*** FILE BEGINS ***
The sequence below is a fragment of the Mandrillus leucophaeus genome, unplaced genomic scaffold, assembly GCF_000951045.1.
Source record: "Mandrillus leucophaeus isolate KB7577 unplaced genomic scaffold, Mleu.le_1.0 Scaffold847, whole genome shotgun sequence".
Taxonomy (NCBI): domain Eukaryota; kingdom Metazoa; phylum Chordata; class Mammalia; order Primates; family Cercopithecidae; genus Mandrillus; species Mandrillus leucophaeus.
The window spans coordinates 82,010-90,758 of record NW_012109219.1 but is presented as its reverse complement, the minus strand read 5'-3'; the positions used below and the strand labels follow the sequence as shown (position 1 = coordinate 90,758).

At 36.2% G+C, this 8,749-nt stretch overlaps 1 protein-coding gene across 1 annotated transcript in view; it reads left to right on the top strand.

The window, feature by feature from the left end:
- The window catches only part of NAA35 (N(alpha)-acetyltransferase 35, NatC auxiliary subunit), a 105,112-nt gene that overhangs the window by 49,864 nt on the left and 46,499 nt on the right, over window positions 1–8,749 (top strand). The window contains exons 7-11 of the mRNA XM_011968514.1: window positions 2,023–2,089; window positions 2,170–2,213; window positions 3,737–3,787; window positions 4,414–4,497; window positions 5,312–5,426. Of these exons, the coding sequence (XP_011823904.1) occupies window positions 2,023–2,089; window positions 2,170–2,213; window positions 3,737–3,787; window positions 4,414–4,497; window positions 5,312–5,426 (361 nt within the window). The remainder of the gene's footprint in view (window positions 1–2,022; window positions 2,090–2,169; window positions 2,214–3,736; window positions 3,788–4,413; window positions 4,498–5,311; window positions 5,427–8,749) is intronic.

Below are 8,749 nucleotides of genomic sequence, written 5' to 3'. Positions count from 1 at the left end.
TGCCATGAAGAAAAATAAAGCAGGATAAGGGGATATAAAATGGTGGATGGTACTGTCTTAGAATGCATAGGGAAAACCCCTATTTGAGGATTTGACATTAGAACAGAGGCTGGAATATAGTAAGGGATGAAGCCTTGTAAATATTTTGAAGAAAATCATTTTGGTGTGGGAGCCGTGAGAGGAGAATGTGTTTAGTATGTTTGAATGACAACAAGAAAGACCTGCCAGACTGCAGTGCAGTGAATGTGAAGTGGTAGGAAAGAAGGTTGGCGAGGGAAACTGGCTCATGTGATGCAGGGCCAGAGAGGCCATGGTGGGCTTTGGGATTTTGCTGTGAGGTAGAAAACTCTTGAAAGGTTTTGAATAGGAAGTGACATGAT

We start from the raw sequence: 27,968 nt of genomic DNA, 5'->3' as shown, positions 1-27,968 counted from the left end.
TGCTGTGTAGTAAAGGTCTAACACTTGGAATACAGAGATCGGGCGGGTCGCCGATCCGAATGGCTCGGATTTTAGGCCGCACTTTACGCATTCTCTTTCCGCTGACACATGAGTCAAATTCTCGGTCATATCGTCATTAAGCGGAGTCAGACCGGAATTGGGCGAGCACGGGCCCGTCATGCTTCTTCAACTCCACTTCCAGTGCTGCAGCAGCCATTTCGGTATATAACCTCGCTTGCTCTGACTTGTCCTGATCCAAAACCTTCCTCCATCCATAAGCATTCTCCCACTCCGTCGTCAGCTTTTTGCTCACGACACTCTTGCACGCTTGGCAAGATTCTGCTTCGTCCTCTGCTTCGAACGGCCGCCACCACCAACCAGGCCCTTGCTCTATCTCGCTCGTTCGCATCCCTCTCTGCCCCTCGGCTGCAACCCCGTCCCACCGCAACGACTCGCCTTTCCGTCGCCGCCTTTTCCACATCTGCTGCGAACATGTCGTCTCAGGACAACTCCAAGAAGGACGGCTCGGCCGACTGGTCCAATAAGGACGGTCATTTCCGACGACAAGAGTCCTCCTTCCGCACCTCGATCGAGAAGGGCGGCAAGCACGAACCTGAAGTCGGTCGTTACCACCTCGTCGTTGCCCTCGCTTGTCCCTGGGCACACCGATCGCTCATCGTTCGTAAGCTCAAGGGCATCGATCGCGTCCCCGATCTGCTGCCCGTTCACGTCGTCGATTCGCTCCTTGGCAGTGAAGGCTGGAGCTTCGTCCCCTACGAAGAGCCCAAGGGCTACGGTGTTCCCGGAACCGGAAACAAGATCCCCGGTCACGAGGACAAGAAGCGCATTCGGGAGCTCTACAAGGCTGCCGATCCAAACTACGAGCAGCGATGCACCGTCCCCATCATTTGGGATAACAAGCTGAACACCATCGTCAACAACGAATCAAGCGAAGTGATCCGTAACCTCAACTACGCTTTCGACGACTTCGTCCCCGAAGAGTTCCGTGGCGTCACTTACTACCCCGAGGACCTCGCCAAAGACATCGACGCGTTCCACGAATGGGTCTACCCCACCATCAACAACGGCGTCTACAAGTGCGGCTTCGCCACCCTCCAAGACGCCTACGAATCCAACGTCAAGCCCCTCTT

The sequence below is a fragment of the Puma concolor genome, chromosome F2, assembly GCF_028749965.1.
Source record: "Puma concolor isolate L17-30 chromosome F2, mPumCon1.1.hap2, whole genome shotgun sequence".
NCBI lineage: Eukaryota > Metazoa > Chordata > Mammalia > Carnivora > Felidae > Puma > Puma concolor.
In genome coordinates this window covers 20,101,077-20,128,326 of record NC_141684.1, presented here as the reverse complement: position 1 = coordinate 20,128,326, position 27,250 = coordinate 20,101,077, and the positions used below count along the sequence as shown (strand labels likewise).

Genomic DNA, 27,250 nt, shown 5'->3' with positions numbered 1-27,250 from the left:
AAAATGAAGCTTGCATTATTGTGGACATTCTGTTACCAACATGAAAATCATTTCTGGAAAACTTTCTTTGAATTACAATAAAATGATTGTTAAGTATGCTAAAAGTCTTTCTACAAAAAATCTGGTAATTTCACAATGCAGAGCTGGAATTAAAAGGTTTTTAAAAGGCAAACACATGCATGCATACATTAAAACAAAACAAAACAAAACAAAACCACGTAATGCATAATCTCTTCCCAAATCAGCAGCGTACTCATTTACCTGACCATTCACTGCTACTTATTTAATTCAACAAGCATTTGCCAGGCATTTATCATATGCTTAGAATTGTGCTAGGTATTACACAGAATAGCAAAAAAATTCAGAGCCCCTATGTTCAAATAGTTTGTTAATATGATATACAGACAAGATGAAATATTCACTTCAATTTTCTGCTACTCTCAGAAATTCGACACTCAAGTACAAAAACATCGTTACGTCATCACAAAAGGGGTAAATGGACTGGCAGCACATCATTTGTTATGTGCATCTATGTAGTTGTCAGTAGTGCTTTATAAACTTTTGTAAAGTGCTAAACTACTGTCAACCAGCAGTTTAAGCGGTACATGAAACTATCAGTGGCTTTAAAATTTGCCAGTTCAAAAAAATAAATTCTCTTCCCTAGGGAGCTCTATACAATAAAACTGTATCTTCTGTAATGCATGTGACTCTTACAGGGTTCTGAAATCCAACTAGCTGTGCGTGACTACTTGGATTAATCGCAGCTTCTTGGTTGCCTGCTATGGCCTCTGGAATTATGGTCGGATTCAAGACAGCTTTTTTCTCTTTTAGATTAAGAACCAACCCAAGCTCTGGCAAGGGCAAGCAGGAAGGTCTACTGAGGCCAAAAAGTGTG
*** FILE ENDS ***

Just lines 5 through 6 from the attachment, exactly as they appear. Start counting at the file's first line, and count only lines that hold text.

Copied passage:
At 36.2% G+C, this 8,749-nt stretch overlaps 1 protein-coding gene across 1 annotated transcript in view; it reads left to right on the top strand.

The window, feature by feature from the left end: